February 5, 2012
Equalization’s Other Half
Expenditure Need: Equalization’s Other Half is the first paper in a Mowat Centre series exploring options for reforming the Canadian transfer system.
This paper updates and expands on Peter Gusen’s previous work on expenditure need. It argues that the current approach to Equalization turns a blind eye to the differences in expenditures that provinces must make to provide comparable levels of public services.
The paper shows that incorporating these differences can make Equalization fairer and less costly. It also highlights Ontario’s unique position—the province has both higher than average expenditure needs and lower than average revenue raising capacity. The paper demonstrates that adopting an expenditure need based approach to equalization would come closer to fulfilling the federal government’s Constitutional obligation to ensure that provinces have the fiscal capacity to provide their residents with comparable levels of services at comparable levels of taxation.
Canada’s Equalization program distributes payments to provincial governments with below average capacity to raise their own revenues. It makes no allowance for differences in what provinces have to spend. This paper explores the consequences of recognizing gaps in expenditure need as well as revenue-raising potential. It suggests that doing so may make Equalization fairer to provinces and bring it more in line with its constitutionally mandated purpose.
Expenditure need is not new. It features in other countries’ equalization systems, notably Australia’s. It shows up in programs provinces use to set transfer payments for municipalities, school boards, and hospitals. It has been discussed in the Canadian Equalization context, though never adopted.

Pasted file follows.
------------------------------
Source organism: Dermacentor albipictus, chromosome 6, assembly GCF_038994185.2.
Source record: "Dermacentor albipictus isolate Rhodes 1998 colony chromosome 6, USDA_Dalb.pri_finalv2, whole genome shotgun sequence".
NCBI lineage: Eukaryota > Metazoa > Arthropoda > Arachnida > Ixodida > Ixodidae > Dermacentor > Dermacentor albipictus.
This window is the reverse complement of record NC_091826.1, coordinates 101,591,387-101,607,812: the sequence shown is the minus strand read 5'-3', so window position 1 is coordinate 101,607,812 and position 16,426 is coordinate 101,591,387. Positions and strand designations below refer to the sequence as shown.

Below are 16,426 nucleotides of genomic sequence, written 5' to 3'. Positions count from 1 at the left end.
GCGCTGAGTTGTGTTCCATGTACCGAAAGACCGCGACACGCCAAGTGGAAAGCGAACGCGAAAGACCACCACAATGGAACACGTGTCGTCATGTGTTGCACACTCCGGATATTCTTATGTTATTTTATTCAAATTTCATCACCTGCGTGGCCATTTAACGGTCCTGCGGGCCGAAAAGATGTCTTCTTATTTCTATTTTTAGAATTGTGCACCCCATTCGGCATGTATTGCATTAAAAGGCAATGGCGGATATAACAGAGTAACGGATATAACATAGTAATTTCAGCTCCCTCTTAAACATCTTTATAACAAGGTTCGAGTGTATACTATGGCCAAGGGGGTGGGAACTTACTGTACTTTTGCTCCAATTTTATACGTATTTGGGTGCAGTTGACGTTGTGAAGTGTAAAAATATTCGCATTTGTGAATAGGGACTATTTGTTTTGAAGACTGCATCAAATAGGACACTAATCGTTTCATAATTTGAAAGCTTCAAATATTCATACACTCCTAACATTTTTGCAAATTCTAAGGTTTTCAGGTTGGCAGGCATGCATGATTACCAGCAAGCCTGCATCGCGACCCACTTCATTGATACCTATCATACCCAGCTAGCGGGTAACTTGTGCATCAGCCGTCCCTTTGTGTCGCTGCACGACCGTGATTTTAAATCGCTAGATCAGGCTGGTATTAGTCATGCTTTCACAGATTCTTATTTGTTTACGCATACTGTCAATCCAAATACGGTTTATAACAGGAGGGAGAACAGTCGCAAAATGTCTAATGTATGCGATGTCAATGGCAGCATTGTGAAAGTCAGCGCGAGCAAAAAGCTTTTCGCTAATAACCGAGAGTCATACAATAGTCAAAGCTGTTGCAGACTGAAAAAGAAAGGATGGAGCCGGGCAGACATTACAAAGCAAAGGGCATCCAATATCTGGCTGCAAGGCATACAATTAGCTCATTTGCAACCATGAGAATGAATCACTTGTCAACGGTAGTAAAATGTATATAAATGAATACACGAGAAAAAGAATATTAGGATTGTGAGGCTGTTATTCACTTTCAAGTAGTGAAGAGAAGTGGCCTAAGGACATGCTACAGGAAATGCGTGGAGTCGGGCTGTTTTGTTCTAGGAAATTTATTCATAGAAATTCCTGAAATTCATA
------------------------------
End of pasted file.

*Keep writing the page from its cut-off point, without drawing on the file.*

Many reasons have been advanced for rejecting expenditure need: too complicated, too many value judgements, too much federal interference with provincial decisions, too costly, too much trouble for too little difference in outcomes. This paper assesses these critiques and generally finds them wanting.
The greatest impediment to building expenditure need into Canadian Equalization may have been that, as long as it has remained a theoretical concept, the objections put forward by opponents have carried the day by default. It is difficult to refute the idea that expenditure need is too complicated, too intrusive, etc., without having a real life, operational, dollars and cents specimen to put to the test. This paper constructs a prototype system, reflecting both revenue potential and expenditure need, and inserts actual data to shed light on how expenditure need would work in practice in a test year, 2008-09. The paper does not claim that this prototype system is ideal, but rather that it provides a basis for evaluating expenditure need critiques and a target to refocus critics’ attention towards making constructive suggestions for improvement.
The paper reports that, while the prototype system would have relatively little impact on overall Equalization support for provinces, it would substantially alter the provincial distribution of payments. For example, Ontario would match Quebec as the province receiving the largest amount, at least in the test year.
The paper acknowledges the practical challenge of introducing any change that has such large and divergent financial consequences for provinces. However, it finds that the disruption is less alarming when expressed in the terms that really matter—its proportional impact on provincial budgets. Nevertheless, getting general approval for an initiative that shifts billions of dollars among provinces is no mean feat. The paper offers some suggested mitigating measures that may help the expenditure need medicine go down.